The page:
Richard Dennis was a well-known trader who achieved significant financial success in the early 1980s. He started with less than 5,000 and turned it into over 100 million. Wilhelm Eckhardt, Dennis' partner, thought Dennis' success was solely due to a unique talent. Dennis objected. Dennis followed a set of guidelines while trading. He believed anyone could become a profitable trader if they learned and adhered to his procedures. This is the turtle trading strategy. One can simply start Turtle Trading using trading software. Let's explore what turtle trading is.
What Is Turtle Trading?
Turtle trading is a well-known trend-following tactic that traders employ to profit from ongoing momentum. It is applied in various financial markets and searches for breakouts on both the upside and downside.
Using a mechanical method that enables traders to adhere to rules rather than relying solely on "gut instinct" was Dennis's notion. A group of newbie traders received instruction in following the guidelines before being granted 1000000 each if they were successful.
The Turtle Trading Experiment
In contrast to Richard Donchian, who is credited with creating trend trading, Dennis is credited with popularizing turtle trading. Donchian developed the method in the 1960s with the following weekly trading rule: "Closing your short positions and making a purchase should be done when the price surpasses the high of the previous two calendar weeks (the ideal number of weeks varies for each commodity). Liquidate your long position and trade short if the price drops below the two-week low." Dennis refined the turtle trading technique, while Donchian devised a risk-averse trend trading approach.
6 Rules Of Turtle trading
Here are the turtle trading rules.
Rule No. 1 Liquid Markets:
The turtles transacted the futures contracts and sought extremely liquid markets to trade without disrupting the market with a sizable transaction. The turtles sold bonds, the S&P 500, metals, energy, foreign exchange, and commodities.
Rule No. 2 Position-sizing Program:
The turtles used a position-sizing program to size their trades, which normalized the dollar volatility of the position by altering the transaction size depending on the market's dollar volatility. By guaranteeing that each stake was the same size for every need, this strategy aimed to enhance diversity. Markets with more significant liquidity trade fewer contracts, whereas markets with less liquidity trade more. The technique examined the 20-day exponential moving average of the genuine range to determine a market's volatility.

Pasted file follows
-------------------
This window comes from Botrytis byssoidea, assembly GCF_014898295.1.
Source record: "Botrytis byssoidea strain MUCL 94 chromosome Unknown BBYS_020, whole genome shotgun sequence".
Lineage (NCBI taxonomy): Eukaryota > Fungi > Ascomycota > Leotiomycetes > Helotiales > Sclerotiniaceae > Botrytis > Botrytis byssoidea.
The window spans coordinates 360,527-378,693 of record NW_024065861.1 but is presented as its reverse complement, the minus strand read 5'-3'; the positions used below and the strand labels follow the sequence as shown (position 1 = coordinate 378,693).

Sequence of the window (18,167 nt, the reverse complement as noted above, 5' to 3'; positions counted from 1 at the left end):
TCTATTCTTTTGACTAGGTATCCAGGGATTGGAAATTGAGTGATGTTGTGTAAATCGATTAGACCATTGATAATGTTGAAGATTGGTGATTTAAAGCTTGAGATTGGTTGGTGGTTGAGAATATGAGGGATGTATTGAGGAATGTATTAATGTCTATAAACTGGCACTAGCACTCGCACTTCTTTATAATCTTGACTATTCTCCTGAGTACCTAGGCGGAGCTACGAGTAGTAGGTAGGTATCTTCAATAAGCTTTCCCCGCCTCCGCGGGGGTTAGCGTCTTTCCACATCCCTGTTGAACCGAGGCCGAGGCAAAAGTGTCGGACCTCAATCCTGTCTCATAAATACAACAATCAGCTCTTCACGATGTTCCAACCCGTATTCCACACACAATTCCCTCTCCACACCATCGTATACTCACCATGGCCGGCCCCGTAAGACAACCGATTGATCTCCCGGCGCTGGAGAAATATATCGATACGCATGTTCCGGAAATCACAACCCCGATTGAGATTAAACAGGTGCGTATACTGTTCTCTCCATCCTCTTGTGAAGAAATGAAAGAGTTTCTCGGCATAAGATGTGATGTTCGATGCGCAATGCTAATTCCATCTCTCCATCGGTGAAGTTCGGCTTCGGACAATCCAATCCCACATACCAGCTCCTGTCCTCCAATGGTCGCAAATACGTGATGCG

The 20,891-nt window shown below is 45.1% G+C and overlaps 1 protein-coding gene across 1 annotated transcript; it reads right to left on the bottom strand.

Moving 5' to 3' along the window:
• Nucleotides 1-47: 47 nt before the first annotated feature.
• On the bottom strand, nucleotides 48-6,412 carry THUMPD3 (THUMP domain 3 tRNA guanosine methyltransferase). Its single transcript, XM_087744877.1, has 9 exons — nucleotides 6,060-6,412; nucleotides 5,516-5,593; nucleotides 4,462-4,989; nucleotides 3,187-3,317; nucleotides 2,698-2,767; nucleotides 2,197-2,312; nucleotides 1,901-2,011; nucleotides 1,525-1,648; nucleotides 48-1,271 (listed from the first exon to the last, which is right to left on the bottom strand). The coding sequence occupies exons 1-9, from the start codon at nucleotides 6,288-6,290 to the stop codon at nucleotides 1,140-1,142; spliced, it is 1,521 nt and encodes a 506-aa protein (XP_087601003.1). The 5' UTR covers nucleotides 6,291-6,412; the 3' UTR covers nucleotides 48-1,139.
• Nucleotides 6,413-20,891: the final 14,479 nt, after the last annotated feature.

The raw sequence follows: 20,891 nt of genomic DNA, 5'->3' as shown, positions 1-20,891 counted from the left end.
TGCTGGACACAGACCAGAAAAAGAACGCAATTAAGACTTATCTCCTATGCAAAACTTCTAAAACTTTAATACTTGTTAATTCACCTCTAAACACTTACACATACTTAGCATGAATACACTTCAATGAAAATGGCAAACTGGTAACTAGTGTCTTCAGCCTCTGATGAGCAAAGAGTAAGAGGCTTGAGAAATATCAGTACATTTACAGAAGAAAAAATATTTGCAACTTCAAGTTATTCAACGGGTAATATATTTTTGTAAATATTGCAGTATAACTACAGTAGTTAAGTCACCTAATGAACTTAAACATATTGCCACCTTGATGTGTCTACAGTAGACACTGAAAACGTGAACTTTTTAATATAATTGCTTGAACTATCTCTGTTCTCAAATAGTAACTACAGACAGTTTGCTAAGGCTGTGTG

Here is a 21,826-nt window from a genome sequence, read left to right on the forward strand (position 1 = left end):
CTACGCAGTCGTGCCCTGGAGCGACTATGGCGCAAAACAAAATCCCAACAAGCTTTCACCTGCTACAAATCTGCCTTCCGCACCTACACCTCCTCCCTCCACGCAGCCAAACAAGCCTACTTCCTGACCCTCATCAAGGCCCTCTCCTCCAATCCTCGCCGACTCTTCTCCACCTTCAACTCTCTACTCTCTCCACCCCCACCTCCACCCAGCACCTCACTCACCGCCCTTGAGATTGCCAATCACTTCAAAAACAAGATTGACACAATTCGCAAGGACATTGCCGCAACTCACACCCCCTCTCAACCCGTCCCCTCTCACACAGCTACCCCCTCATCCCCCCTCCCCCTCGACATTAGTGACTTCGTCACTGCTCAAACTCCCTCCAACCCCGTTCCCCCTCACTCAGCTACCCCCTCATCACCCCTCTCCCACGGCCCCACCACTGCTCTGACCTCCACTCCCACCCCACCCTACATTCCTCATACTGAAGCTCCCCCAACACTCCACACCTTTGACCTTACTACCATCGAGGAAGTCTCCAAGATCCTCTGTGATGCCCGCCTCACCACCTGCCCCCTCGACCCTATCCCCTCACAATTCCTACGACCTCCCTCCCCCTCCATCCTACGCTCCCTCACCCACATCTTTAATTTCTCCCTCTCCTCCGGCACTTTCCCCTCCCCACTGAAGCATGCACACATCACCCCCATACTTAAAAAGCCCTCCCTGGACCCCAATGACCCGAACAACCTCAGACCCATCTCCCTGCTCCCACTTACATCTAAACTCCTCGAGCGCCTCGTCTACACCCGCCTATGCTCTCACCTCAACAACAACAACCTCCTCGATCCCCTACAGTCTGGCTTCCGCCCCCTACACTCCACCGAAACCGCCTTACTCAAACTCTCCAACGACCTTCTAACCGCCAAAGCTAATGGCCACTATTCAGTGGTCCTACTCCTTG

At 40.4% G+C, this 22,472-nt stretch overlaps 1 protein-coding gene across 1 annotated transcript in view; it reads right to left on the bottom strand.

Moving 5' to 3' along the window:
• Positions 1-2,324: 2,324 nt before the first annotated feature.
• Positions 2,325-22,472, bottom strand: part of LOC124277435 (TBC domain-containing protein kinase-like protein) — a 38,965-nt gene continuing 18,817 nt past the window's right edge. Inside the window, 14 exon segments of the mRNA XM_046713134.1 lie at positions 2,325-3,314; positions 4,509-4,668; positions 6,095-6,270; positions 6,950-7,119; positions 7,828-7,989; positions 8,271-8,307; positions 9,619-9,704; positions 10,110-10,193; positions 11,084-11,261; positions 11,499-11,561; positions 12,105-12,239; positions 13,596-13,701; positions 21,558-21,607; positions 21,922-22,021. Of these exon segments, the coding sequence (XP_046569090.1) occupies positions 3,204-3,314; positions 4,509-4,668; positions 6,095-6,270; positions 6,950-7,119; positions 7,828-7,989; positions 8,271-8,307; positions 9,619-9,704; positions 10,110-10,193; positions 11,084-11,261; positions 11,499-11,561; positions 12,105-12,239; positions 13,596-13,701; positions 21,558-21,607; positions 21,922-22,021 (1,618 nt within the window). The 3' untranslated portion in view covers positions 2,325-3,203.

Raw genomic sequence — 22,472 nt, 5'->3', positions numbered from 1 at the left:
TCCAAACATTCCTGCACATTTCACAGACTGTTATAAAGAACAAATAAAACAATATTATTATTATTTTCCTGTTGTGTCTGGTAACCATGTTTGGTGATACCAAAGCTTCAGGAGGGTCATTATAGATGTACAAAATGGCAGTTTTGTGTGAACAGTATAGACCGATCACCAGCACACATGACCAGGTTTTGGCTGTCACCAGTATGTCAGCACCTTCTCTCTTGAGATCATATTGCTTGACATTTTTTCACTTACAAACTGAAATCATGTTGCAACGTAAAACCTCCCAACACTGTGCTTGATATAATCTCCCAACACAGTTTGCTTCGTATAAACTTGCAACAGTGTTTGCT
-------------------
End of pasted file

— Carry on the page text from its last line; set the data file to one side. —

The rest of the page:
Rule No. 3 Distinct Entries:
There were two distinct entrance procedures. The first employed a short 20-day breakout, a high or low for 20 days, or a 55-day breakout. Up to four more entries might be added to the winning places. The turtles were instructed to take all available signals since failing to do so may cause them to miss a large opportunity, reducing their overall returns.
Rule No. 4 Prevent Losses:
The turtles were always instructed to employ stop losses to prevent excessive losses. Importantly, they decided on their stop loss before taking the position, outlining their risk before executing the trade. They avoided suffering significant losses in the same way as renowned trader Nick Leeson, who let his losses get out of hand. Wider stops were used in more turbulent markets to prevent getting "whipsawed" out of a deal.
Rule No. 5 Well-timed Exits:
Leaving a position too soon might significantly reduce the potential profit of that transaction. This is an error that trend-following systems frequently make. The turtles acquired trading strategies that included making several deals, just a tiny percentage of which resulted in significant profits. Several more were marginal losses. Whereas system two used a 20-day high or low, system one's exit criteria was a 10-day low for long positions and a 20-day high for short positions. Instead of using halt exit orders, they kept an eye on the price in real-time.
Rule No. 6 Market Strategies:
Last but not least, the turtles learned some specifics about utilizing limit orders and how to handle volatile markets, such as how to wait for quiet before placing orders rather than entering quickly and trying to acquire the "best" price, as so many rookie traders do. They were also instructed to take advantage of momentum by purchasing the strongest markets and selling the weakest.
The outcomes of the Turtle Trading experiment can be interpreted in a number of different ways.
- We could infer from the turtles' success that anyone can learn to trade.
- We can witness Dennis' enormous losses and learn a lesson about trading tactics that are quite erratic.
- The experiment might demonstrate the variations between the 1980s and current markets.
Frequently Asked Questions (FAQs)
- The 20-day breakout-based short-term system enters when the price rises over the previous 20-day high or falls below the previous 20-day low, they enter (one unit).
- The 55-day breakout-based long-term system. As the price rose over the previous 55-day high, they bought (one unit).
- Before the markets closed each day, the turtles would permanently close a transaction on the breakout.